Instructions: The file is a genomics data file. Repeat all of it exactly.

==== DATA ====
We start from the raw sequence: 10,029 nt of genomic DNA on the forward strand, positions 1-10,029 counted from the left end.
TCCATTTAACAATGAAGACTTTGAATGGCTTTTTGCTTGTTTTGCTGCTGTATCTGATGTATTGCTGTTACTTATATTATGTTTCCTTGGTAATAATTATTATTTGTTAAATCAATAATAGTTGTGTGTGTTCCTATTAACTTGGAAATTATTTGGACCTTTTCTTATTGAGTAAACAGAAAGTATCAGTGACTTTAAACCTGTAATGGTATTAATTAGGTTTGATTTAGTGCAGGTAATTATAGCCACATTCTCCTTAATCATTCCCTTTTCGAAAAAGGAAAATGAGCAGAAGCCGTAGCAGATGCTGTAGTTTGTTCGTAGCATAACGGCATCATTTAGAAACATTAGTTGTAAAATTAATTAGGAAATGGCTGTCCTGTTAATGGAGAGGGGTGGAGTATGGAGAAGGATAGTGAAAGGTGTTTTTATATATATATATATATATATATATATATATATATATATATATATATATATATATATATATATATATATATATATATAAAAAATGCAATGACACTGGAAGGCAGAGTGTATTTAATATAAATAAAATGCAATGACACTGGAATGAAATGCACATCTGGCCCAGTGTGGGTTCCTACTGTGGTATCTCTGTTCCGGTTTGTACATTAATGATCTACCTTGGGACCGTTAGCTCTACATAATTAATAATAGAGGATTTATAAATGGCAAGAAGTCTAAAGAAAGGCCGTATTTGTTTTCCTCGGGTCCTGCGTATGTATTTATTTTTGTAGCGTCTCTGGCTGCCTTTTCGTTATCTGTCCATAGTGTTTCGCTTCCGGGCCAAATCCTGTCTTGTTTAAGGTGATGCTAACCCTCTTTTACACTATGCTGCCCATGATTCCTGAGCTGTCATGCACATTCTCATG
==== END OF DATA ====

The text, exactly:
We start from the raw sequence: 10,029 nt of genomic DNA on the forward strand, positions 1-10,029 counted from the left end.
TCCATTTAACAATGAAGACTTTGAATGGCTTTTTGCTTGTTTTGCTGCTGTATCTGATGTATTGCTGTTACTTATATTATGTTTCCTTGGTAATAATTATTATTTGTTAAATCAATAATAGTTGTGTGTGTTCCTATTAACTTGGAAATTATTTGGACCTTTTCTTATTGAGTAAACAGAAAGTATCAGTGACTTTAAACCTGTAATGGTATTAATTAGGTTTGATTTAGTGCAGGTAATTATAGCCACATTCTCCTTAATCATTCCCTTTTCGAAAAAGGAAAATGAGCAGAAGCCGTAGCAGATGCTGTAGTTTGTTCGTAGCATAACGGCATCATTTAGAAACATTAGTTGTAAAATTAATTAGGAAATGGCTGTCCTGTTAATGGAGAGGGGTGGAGTATGGAGAAGGATAGTGAAAGGTGTTTTTATATATATATATATATATATATATATATATATATATATATATATATATATATATATATATATATATATATATATATAAAAAATGCAATGACACTGGAAGGCAGAGTGTATTTAATATAAATAAAATGCAATGACACTGGAATGAAATGCACATCTGGCCCAGTGTGGGTTCCTACTGTGGTATCTCTGTTCCGGTTTGTACATTAATGATCTACCTTGGGACCGTTAGCTCTACATAATTAATAATAGAGGATTTATAAATGGCAAGAAGTCTAAAGAAAGGCCGTATTTGTTTTCCTCGGGTCCTGCGTATGTATTTATTTTTGTAGCGTCTCTGGCTGCCTTTTCGTTATCTGTCCATAGTGTTTCGCTTCCGGGCCAAATCCTGTCTTGTTTAAGGTGATGCTAACCCTCTTTTACACTATGCTGCCCATGATTCCTGAGCTGTCATGCACATTCTCATG